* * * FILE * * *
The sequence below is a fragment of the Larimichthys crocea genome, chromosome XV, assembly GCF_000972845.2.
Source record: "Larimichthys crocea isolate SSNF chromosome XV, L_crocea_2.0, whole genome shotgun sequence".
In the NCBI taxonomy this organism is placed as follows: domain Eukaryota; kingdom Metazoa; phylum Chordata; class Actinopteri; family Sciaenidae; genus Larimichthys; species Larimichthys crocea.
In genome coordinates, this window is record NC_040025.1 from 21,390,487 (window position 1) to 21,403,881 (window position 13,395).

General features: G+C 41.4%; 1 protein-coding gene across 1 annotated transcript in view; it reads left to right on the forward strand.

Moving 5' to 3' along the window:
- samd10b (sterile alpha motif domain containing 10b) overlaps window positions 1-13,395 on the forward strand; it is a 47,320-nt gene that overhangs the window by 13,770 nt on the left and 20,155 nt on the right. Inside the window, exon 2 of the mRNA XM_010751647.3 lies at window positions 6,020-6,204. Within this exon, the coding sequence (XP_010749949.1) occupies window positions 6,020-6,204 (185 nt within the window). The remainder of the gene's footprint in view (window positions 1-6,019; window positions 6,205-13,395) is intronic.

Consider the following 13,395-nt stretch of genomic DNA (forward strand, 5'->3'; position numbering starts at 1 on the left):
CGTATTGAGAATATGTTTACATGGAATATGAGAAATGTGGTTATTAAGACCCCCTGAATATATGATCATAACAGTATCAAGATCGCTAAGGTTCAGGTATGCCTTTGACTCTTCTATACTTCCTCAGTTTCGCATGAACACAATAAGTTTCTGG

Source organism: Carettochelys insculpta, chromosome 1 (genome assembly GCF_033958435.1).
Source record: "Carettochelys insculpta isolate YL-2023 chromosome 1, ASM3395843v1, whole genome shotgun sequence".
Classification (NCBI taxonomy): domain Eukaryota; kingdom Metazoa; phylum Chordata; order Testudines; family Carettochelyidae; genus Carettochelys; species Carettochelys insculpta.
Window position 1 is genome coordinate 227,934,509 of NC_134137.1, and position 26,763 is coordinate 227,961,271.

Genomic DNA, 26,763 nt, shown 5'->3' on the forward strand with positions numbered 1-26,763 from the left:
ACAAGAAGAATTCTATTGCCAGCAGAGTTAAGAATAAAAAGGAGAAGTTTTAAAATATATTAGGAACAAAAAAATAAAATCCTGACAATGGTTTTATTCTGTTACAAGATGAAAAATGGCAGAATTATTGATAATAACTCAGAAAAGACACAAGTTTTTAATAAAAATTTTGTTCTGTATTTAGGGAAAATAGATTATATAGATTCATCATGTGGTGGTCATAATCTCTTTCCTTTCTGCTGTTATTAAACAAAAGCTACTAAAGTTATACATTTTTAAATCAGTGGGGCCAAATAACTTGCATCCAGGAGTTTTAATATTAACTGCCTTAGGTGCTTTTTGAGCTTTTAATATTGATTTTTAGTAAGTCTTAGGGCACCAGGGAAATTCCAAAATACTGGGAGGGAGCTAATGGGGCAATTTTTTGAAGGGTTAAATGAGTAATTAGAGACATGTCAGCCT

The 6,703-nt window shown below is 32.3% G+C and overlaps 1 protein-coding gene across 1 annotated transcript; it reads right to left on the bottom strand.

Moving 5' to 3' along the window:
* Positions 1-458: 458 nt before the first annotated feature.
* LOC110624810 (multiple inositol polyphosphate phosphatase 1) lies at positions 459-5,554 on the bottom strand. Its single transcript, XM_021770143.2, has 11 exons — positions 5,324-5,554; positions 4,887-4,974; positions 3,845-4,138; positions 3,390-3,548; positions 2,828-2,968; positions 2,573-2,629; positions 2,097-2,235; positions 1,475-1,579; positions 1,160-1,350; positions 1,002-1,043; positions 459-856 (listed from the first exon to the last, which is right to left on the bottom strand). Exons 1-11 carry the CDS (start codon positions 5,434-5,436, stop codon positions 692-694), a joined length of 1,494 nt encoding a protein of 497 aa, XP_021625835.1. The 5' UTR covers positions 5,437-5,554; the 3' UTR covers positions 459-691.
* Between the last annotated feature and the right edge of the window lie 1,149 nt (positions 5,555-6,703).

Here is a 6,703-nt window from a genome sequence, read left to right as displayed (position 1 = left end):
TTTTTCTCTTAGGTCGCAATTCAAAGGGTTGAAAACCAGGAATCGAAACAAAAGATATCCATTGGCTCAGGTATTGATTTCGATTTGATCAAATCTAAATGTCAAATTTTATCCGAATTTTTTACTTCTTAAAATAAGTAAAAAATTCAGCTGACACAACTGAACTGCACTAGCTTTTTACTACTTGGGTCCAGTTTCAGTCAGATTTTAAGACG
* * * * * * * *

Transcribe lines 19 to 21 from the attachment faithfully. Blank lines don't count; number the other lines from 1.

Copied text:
* LOC110624810 (multiple inositol polyphosphate phosphatase 1) lies at positions 459-5,554 on the bottom strand. Its single transcript, XM_021770143.2, has 11 exons — positions 5,324-5,554; positions 4,887-4,974; positions 3,845-4,138; positions 3,390-3,548; positions 2,828-2,968; positions 2,573-2,629; positions 2,097-2,235; positions 1,475-1,579; positions 1,160-1,350; positions 1,002-1,043; positions 459-856 (listed from the first exon to the last, which is right to left on the bottom strand). Exons 1-11 carry the CDS (start codon positions 5,434-5,436, stop codon positions 692-694), a joined length of 1,494 nt encoding a protein of 497 aa, XP_021625835.1. The 5' UTR covers positions 5,437-5,554; the 3' UTR covers positions 459-691.
* Between the last annotated feature and the right edge of the window lie 1,149 nt (positions 5,555-6,703).

Here is a 6,703-nt window from a genome sequence, read left to right as displayed (position 1 = left end):